Venous blood was collected from 12 healthy volunteers with three different collection devices: a conventional Vacutainer 21-gauge needle, 0.8 × 38 mm (Becton Dickinson, Plymouth, UK), a Butterfly winged 21-gauge needle infusion set, 0.8 × 20 mm, with 30-cm grade PVC tubing (Vygon, Ecouen, France), and a Vasofix intravenous polyurethane catheter, 20-gauge, 1.1 × 33 mm, with an injection port (Braun, Melsungen, Germany). The needle diameter was standardized to 21-gauge for the conventional and butterfly needle and to 20-gauge for the intravenous catheter (Braun 21-gauge intravenous catheter not available). These three devices will be subsequently referred to as conventional straight needle, butterfly needle, and intravenous catheter. Consecutive venipunctures were performed on three different veins of the arms, alternating one arm with the other. Blood was collected in 3.2% (w/v) citrated Vacutainer glass tubes (Becton Dickinson), and platelet-poor plasma (PPP) was prepared according to the standard protocol at our laboratory, consisting of an initial centrifugation step at 2000 × g for 5 min and a second centrifugation step at 10 000 × g for 10 min. For all preanalytic experiments, aliquots were snap-frozen in liquid nitrogen and stored at − 80 °C until analysis.
Blood collection tube
Venous blood was collected from 16 healthy volunteers with seven different collection tubes: Vacutainer glass 4.5 mL, 3.2% citrate (Becton Dickinson), Vacutainer plastic 2.7 mL, 3.2% citrate (Becton Dickinson), Vacuette plastic 9 mL, 3.2% citrate (Greiner Labortechnik, Kremsmunster, Austria), Venoject plastic 3.6 mL, 3.2% citrate (Terumo Europe, Leuven, Belgium), Monovette plastic 4.3 mL, 3.2% citrate (Sarstedt, Nümbrecht, Germany), SCAT plastic 4.5 mL, 3.2% citrate (Haematologic Technologies, Essex Junction, VT, USA), and SCAT plastic 4.5 mL, 50 μg mL−1 corn trypsin inhibitor (CTI)/3.2% citrate (Haematologic Technologies). Venous blood collection was performed by antecubital venipuncture with 21-gauge needles, followed by two-step centrifugation.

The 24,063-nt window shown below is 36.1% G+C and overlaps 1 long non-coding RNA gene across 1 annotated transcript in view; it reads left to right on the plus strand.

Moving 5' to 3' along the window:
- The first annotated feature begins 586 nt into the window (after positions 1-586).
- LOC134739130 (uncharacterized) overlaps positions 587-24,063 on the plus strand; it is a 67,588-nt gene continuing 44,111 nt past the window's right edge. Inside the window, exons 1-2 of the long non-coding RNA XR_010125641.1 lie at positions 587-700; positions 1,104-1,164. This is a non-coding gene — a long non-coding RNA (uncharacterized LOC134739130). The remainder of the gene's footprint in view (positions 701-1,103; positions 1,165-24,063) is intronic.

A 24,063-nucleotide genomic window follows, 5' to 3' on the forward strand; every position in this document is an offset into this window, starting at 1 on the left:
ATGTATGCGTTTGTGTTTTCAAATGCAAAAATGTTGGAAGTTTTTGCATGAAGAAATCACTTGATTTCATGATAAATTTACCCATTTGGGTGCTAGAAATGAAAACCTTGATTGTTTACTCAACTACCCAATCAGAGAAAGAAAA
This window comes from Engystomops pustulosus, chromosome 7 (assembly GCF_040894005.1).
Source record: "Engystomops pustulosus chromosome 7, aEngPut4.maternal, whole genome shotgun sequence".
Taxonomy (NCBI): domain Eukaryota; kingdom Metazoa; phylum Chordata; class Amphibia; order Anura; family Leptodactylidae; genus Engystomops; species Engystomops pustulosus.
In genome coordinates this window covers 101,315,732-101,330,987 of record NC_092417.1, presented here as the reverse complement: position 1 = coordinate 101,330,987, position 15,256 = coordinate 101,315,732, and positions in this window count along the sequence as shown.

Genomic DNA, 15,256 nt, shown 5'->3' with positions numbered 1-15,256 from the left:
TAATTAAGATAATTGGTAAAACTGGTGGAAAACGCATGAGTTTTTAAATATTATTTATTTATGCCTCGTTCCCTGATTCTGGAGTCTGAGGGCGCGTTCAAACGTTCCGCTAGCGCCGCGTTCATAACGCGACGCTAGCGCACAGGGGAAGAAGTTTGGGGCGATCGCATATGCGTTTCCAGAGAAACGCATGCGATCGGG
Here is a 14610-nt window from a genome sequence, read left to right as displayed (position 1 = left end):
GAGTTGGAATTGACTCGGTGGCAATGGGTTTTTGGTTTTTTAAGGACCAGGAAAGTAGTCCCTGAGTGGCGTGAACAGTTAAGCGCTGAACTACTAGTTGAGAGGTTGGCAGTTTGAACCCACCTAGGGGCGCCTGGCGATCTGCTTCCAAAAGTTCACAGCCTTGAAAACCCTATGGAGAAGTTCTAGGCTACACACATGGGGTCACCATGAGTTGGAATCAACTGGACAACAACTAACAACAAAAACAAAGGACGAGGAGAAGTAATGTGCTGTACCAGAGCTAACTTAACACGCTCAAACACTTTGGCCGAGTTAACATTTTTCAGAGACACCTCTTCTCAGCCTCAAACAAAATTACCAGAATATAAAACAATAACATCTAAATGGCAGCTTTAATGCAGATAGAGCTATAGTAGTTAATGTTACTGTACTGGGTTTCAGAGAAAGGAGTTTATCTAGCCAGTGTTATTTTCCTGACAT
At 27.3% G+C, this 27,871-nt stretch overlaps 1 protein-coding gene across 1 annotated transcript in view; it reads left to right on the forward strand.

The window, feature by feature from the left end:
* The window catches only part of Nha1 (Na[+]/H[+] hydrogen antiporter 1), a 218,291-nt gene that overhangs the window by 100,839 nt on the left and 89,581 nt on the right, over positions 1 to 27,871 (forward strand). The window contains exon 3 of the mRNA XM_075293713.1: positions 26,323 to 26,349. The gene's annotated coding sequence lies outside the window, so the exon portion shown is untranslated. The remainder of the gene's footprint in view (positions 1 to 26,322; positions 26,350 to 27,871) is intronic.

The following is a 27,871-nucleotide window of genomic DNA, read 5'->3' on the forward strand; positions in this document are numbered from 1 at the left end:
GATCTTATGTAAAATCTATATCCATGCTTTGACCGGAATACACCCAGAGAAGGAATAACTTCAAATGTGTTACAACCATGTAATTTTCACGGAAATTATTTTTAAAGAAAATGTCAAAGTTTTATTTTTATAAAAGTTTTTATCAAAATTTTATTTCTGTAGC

Venous blood was collected from 16 healthy volunteers, in two consecutive 3.2% (w/v) citrated Vacutainer glass tubes, with 21-gauge needles, without discarding the first tube. The phlebotomy procedure was repeated with two consecutive 3.2% (w/v) citrated Monovette plastic tubes. All tubes were processed and measured independently to determine the influence of the first tube on thrombin generation. Centrifugation was performed according to our standard protocol.
Whole blood stability
Venous blood was collected from 12 healthy volunteers by antecubital venipuncture with 21-gauge needles and 3.2% (w/v) citrated Vacutainer glass tubes. Per individual, four tubes were collected, three of which were stored as whole blood for 6 h at varying temperatures (4 °C, room temperature, and 37 °C). One tube was used as a reference sample, and centrifuged immediately. The phlebotomy procedure and whole blood storage was repeated with four consecutive 3.2% (w/v) citrated Monovette plastic tubes. Two-step centrifugation was performed according to our standard protocol.
Venous blood was collected from 12 healthy volunteers by antecubital venipuncture with 21-gauge needles and two consecutive 3.2% (w/v) citrated Vacutainer glass tubes. The tubes were centrifuged separately by means of two different centrifugation methods. The first method was the standard PPP centrifugation protocol used at our laboratory (2000 × g for 5 min, 10 000 × g for 10 min), and the second method consisted of a single centrifugation step of 2000 × g for 15 min. Venous blood collection and processing according to the two centrifugation methods were repeated with two consecutive 3.2% (w/v) citrated Monovette plastic tubes.